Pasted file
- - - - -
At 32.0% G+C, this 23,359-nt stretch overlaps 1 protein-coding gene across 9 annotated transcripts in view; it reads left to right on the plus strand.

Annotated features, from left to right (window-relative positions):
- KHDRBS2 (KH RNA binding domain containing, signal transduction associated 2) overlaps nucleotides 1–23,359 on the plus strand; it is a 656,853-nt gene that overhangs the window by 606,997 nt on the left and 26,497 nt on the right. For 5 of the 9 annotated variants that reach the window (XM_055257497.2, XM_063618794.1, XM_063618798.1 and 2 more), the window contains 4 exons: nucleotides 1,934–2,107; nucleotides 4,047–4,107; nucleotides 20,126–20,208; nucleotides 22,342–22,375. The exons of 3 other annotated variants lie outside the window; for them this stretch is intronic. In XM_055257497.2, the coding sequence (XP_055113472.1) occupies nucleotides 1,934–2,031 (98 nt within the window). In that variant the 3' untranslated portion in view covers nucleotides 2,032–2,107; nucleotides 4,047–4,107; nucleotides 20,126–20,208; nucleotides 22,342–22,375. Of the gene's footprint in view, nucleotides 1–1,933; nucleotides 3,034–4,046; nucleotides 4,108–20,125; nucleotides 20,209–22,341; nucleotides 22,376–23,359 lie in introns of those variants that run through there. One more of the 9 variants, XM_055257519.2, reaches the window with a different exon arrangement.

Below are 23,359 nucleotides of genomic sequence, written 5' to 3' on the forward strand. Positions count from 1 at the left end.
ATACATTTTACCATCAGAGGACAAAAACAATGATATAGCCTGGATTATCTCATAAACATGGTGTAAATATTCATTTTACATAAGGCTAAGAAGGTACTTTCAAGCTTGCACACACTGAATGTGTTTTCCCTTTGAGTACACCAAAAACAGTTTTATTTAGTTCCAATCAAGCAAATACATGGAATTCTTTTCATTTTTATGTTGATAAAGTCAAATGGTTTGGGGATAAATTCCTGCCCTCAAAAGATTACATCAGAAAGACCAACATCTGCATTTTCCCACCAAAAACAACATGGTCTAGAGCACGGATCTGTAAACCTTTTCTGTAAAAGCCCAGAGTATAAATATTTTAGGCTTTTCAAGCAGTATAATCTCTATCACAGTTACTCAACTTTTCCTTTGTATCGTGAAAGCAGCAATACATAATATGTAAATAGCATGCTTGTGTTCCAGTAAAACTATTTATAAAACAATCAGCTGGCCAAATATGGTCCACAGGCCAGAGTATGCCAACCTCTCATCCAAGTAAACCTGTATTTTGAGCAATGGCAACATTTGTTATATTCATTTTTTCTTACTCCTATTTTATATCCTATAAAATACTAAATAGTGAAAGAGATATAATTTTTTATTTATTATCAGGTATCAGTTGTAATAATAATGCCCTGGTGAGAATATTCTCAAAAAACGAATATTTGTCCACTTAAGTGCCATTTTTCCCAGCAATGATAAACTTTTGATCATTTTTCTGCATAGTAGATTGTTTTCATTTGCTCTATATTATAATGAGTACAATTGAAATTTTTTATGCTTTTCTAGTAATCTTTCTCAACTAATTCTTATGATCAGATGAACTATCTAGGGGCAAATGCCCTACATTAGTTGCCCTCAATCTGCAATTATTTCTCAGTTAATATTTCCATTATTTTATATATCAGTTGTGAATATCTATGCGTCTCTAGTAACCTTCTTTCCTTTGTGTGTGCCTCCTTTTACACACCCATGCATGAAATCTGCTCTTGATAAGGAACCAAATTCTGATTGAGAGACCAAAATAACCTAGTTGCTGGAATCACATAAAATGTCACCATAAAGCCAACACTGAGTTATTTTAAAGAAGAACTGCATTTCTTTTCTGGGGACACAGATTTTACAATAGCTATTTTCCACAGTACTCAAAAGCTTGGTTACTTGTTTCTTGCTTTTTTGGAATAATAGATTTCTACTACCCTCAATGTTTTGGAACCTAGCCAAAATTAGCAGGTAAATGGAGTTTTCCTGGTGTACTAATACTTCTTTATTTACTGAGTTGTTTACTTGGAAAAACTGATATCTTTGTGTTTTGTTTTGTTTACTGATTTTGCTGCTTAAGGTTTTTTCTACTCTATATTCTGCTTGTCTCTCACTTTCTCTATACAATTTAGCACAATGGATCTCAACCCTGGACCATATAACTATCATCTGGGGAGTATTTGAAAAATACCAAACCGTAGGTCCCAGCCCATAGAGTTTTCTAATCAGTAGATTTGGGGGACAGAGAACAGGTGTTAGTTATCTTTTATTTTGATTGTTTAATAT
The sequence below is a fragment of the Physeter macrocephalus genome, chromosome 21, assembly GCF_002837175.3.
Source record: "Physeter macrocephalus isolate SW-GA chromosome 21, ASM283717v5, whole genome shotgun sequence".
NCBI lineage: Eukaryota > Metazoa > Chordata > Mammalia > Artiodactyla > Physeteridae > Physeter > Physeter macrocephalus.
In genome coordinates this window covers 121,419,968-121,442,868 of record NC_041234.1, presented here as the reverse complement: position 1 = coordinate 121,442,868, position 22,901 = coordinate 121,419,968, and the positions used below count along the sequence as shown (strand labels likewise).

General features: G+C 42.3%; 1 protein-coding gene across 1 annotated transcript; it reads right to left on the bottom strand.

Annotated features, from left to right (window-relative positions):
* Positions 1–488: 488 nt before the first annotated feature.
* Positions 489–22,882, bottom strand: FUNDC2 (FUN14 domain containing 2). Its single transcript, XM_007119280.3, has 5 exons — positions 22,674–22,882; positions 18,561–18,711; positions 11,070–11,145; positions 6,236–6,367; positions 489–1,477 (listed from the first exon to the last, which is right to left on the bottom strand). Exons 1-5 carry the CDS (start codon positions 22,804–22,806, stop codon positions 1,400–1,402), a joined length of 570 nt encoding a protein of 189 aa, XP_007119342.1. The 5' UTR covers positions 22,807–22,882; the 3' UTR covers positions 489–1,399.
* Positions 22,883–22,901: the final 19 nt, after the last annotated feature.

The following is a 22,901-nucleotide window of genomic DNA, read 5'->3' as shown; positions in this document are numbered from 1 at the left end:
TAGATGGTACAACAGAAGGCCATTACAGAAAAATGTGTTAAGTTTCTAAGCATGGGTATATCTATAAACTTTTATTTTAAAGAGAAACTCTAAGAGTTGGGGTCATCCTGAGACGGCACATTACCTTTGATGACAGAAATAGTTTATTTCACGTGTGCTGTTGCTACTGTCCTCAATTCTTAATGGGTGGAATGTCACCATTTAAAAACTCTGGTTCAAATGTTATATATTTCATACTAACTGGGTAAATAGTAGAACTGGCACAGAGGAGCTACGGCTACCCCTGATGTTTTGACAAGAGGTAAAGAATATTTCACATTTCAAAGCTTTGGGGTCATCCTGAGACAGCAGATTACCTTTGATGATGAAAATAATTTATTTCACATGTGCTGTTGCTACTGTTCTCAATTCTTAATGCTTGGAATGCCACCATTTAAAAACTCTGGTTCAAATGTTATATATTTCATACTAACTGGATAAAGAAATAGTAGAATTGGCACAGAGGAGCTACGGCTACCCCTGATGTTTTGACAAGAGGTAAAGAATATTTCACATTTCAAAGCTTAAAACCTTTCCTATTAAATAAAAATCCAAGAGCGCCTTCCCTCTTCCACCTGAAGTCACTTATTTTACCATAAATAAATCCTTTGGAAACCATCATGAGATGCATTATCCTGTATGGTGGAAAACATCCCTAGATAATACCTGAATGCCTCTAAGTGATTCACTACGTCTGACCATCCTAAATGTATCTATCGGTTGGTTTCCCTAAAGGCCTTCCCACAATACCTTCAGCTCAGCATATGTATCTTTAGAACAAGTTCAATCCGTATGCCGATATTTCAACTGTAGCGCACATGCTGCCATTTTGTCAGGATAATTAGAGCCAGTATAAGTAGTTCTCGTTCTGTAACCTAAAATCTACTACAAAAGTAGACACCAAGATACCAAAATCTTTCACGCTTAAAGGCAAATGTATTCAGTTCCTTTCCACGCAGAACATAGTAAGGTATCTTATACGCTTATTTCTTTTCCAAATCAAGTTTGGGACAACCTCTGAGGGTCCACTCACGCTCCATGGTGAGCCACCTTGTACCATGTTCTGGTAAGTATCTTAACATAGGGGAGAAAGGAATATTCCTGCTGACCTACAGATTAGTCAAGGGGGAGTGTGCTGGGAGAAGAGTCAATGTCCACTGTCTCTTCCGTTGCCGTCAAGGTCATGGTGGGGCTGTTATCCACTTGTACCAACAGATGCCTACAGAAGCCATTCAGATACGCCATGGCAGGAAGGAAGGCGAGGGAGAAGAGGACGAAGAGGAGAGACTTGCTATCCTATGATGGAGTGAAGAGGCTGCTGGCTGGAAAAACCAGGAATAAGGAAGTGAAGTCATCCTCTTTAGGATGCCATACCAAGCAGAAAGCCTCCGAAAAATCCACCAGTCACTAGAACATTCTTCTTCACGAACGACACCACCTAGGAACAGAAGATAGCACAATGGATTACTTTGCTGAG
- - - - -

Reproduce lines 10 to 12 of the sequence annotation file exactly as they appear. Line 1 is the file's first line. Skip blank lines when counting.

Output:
General features: G+C 42.3%; 1 protein-coding gene across 1 annotated transcript; it reads right to left on the bottom strand.

Annotated features, from left to right (window-relative positions):
* Positions 1–488: 488 nt before the first annotated feature.